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by Tony Moore
In the wake of Dickinson’s Revolutionary Challenge—a high-level idea competition that generated nearly 50 proposals—the college has just approved its newest major, in data analytics. It’s a major designed to allow future leaders to apply the power of data to the world’s most complex problems across myriad fields and experiences.
And while the discipline of data analysis lies at the intersection of computer science, mathematics and statistics, the new major will feature additional multidisciplinary content to form a rigorous program that’s even more relevant to an ever-changing world.
In other words, it’s a very Dickinson major.
“Data is everywhere—it’s key to our understanding climate change, health care, the pandemic, artificial intelligence, globalization, privacy and security and much more,” says Professor of Mathematics David Richeson, who originally brought the seed of the data analytics proposal to a group of math and computer science faculty members back in 2019. “Data transcends the traditional disciplinary boundaries, [and] we think that a liberal-arts college is the best place to train future data scientists.”
Emerging from a winning Revolutionary Challenge proposal, the new major looks to be the perfect marriage of Dickinson’s liberal-arts foundation and its future-forward approach. According to the proposal, the data analytics major is “inherently interdisciplinary” and will create “competence in technical skills and content expertise but transcends vocational learning to achieve high levels of critical thinking, analysis, understanding and communication.”
And as Richeson notes, “rather than just teaching a set of technical skills, we prepare our students to work with data ethically, to construct data-driven arguments and to be able to effectively communicate with stakeholders.”
Less than a dozen liberal-arts colleges across the country offer a major in data analytics or similar field, and Dickinson looks to set this one apart in a few ways.
First, Dickinson’s program requires a course in the philosophy and ethics of data, intended to help students think about issues such as privacy, security, reproducibility, limitations and integrity. Second, an experiential learning opportunity—through a hands-on experience such as an internship, independent research, community project or on-campus partnership—is an important part of the data analytics major.
It also includes a three-course sequence in another field to provide students with a foundation “to know what models are appropriate to use and what are the key assumptions for analysis in a discipline outside of data science.” Rounding it all out is an optional study-abroad component, another aspect of the program that brings a powerful facet of Dickinson’s ethos to the table.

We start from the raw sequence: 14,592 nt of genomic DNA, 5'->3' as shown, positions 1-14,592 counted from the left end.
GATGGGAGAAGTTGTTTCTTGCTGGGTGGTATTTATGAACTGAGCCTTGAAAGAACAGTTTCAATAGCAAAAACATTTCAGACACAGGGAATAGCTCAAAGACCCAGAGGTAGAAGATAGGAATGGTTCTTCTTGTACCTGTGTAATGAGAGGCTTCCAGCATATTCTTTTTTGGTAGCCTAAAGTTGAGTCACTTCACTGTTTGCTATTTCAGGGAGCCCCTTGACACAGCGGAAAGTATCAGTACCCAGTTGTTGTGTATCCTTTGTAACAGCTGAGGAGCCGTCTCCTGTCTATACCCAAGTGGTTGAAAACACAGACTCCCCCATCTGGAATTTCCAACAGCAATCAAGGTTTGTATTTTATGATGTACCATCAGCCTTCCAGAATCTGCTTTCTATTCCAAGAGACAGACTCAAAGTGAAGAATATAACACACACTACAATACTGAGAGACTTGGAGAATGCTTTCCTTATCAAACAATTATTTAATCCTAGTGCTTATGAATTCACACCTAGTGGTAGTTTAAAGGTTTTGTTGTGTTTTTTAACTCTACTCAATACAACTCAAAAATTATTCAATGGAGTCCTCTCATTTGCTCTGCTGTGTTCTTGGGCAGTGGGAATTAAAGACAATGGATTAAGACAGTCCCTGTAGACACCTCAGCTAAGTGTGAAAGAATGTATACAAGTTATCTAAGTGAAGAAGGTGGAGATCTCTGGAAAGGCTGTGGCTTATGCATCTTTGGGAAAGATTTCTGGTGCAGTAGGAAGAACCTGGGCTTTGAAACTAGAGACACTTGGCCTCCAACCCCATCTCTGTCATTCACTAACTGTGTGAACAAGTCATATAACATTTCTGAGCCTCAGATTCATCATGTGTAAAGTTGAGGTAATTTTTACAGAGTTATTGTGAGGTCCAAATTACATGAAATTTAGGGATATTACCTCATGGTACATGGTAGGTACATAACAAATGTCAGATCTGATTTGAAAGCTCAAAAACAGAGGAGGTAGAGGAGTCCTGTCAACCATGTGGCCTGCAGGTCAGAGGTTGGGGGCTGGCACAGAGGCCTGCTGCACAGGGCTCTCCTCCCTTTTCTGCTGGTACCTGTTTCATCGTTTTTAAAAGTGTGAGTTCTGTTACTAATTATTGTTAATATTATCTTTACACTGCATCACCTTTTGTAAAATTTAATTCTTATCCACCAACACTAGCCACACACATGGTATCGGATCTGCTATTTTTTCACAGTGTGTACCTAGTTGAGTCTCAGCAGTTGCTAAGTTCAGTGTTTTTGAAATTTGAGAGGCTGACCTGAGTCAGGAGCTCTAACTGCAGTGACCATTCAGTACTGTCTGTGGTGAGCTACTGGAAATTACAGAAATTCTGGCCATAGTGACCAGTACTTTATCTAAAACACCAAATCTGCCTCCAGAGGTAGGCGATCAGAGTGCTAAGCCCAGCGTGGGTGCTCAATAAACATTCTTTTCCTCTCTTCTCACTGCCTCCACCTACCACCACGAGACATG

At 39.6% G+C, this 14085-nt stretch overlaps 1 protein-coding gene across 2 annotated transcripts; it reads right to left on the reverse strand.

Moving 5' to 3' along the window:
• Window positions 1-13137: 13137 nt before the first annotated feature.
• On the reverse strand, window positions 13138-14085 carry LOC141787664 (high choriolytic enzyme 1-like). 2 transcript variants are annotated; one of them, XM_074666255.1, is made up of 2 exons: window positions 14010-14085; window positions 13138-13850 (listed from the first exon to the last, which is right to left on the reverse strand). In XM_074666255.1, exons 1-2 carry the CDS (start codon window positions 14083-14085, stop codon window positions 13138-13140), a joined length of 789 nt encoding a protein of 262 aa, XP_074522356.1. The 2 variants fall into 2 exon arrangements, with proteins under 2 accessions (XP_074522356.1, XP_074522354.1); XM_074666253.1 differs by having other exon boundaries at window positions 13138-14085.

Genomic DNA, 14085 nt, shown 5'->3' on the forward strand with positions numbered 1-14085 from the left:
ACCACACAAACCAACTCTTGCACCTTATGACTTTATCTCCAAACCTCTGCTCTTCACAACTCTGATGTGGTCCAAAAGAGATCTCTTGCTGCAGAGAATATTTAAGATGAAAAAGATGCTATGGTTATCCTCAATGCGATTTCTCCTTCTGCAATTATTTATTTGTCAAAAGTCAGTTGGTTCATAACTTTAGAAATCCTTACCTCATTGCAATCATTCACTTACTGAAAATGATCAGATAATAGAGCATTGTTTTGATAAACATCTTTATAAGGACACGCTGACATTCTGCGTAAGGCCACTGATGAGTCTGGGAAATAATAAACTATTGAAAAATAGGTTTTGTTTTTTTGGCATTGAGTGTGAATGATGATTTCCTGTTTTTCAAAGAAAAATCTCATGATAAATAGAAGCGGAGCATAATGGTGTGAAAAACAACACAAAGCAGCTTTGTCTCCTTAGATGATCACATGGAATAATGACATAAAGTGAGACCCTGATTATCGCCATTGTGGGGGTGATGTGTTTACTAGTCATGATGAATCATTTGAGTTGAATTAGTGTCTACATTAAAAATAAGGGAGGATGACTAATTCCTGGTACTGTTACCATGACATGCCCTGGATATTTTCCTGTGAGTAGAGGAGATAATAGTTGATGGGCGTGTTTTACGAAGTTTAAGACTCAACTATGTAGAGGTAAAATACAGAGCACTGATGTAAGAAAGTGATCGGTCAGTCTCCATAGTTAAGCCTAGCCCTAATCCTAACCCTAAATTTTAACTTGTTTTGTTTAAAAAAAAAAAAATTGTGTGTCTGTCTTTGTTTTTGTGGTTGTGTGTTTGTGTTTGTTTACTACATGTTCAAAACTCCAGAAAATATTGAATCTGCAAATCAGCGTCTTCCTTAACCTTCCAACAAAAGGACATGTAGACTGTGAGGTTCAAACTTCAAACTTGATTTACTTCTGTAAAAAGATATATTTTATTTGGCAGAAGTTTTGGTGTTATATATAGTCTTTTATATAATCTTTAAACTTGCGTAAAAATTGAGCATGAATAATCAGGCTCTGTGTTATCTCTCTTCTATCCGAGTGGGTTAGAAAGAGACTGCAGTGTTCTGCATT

In the classroom, students will learn how to communicate the inputs and outputs of analysis across teams and skill sets and engage with subject-matter experts in problem solving with data—all with an emphasis on written communication through a multicourse writing-in-the-discipline requirement.
And it’s not just students and a small handful of academic departments who will be diving in. Faculty members across disciplines—from biology, chemistry and environmental science to international business & management, psychology and sociology—are interested in teaching data-oriented courses. And administrative departments such as athletics, admissions and the Center for Sustainability Education have also expressed interest in working with students on data-driven projects.
But of course, it’s all about students, and the new major comes in the wake of intense student interest in the subject: More students signed up for a recent Introduction to Data Science course than there were seats available in that semester and the next, despite the course not being advertised or required for any major. And in a recent survey, current computer science, mathematics and quantitative economics majors reported high levels of interest in taking a data science course, believing that the major will positively affect Dickinson students—and the wider world.
“A liberal-arts education that prepares students for effective communication, a nuanced global perspective and rational and ethical decision-making cannot be complete without the ability to meaningfully comprehend, critique and construct data-driven arguments,” says Associate Professor of Economics Emily Marshall, one of the faculty members who proposed the data science initiative as part of the Revolutionary Challenge. “The data analytics major we propose does just that and can prepare students for all kinds of postgraduate experiences, including a wide range of graduate programs, career paths and civic engagement opportunities.”
When it launches in the fall 2021 semester, the proposed data analytics curriculum will feature 13 courses:
Taken together, the facets of the new major create a holistic approach to the study of data and will also create a culture of collaboration across campus, facilitate conversations about using data, and develop a community of educators and students interested in asking and answering questions with data.
“The prevalence, quantity and availability of data is constantly increasing in both volume and complexity and is at the center of today’s greatest experiences and challenges,” says Marshall. “Academic disciplines, business models, public health plans, ideas of social justice, community programs and governmental operations have evolved and transformed to seize the opportunities of data-driven environments. And the interdisciplinarity of the data analytics major at Dickinson will help students thrive in a variety of settings.”
Published March 10, 2021